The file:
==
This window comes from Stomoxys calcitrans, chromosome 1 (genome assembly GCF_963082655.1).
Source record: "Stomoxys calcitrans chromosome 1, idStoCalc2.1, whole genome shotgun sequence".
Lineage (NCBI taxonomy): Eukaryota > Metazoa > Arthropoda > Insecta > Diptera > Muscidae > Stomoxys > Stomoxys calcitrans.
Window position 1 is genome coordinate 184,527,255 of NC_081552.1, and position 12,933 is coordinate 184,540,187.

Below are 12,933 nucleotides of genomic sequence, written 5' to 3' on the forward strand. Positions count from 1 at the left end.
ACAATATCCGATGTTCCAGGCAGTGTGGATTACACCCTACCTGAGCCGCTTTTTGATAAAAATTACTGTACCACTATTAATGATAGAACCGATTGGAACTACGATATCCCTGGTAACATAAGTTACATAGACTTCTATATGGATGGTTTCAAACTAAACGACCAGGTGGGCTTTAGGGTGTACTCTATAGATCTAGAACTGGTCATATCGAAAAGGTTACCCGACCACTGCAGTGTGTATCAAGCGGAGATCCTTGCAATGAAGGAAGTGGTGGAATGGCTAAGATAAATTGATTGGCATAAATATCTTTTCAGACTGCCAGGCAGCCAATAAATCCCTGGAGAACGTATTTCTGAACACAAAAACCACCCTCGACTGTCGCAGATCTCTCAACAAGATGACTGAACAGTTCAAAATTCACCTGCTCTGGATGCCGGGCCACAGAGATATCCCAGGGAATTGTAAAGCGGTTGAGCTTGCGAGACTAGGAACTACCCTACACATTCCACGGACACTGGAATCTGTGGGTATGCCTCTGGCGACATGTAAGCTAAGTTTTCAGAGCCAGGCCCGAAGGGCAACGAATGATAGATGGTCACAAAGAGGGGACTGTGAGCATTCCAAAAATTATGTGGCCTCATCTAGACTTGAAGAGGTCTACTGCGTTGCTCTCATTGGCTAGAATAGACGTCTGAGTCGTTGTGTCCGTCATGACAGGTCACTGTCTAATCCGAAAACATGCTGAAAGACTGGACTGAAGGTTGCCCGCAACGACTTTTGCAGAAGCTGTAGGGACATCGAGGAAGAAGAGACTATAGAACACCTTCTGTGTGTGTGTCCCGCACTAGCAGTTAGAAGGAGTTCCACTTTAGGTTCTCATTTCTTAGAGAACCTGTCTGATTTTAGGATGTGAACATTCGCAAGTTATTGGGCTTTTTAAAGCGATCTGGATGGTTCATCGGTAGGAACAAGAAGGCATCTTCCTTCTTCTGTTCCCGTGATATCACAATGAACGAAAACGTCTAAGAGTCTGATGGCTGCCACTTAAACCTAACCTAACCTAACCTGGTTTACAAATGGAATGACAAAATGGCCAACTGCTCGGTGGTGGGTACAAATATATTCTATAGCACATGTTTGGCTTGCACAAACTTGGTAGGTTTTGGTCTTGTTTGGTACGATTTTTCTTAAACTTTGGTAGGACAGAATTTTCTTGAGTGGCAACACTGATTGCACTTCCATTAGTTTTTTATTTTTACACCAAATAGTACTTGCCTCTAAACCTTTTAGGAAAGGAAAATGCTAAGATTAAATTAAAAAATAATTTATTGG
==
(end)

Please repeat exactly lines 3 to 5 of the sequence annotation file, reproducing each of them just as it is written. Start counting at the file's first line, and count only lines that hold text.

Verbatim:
Lineage (NCBI taxonomy): Eukaryota > Metazoa > Arthropoda > Insecta > Diptera > Muscidae > Stomoxys > Stomoxys calcitrans.
Window position 1 is genome coordinate 184,527,255 of NC_081552.1, and position 12,933 is coordinate 184,540,187.

Below are 12,933 nucleotides of genomic sequence, written 5' to 3' on the forward strand. Positions count from 1 at the left end.